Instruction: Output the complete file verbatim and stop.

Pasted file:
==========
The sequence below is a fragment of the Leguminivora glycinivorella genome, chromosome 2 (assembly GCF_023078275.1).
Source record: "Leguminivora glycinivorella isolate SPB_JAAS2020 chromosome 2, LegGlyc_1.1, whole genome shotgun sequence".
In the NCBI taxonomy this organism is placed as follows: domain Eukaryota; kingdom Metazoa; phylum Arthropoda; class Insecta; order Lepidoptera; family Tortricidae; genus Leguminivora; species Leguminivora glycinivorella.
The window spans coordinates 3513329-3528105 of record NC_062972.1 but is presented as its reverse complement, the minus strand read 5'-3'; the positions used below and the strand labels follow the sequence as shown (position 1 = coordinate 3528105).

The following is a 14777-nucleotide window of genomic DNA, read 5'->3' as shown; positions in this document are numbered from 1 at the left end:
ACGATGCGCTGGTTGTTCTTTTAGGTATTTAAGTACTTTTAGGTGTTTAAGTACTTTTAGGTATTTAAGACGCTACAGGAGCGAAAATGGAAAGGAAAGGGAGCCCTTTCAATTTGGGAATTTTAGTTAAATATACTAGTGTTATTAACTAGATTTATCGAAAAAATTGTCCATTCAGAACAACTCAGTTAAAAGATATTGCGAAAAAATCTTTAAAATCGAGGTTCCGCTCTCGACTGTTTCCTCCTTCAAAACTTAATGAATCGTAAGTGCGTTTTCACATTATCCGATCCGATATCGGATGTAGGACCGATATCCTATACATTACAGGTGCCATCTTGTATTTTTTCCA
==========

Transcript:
The sequence below is a fragment of the Leguminivora glycinivorella genome, chromosome 2 (assembly GCF_023078275.1).
Source record: "Leguminivora glycinivorella isolate SPB_JAAS2020 chromosome 2, LegGlyc_1.1, whole genome shotgun sequence".
In the NCBI taxonomy this organism is placed as follows: domain Eukaryota; kingdom Metazoa; phylum Arthropoda; class Insecta; order Lepidoptera; family Tortricidae; genus Leguminivora; species Leguminivora glycinivorella.
The window spans coordinates 3513329-3528105 of record NC_062972.1 but is presented as its reverse complement, the minus strand read 5'-3'; the positions used below and the strand labels follow the sequence as shown (position 1 = coordinate 3528105).

The following is a 14777-nucleotide window of genomic DNA, read 5'->3' as shown; positions in this document are numbered from 1 at the left end:
ACGATGCGCTGGTTGTTCTTTTAGGTATTTAAGTACTTTTAGGTGTTTAAGTACTTTTAGGTATTTAAGACGCTACAGGAGCGAAAATGGAAAGGAAAGGGAGCCCTTTCAATTTGGGAATTTTAGTTAAATATACTAGTGTTATTAACTAGATTTATCGAAAAAATTGTCCATTCAGAACAACTCAGTTAAAAGATATTGCGAAAAAATCTTTAAAATCGAGGTTCCGCTCTCGACTGTTTCCTCCTTCAAAACTTAATGAATCGTAAGTGCGTTTTCACATTATCCGATCCGATATCGGATGTAGGACCGATATCCTATACATTACAGGTGCCATCTTGTATTTTTTCCA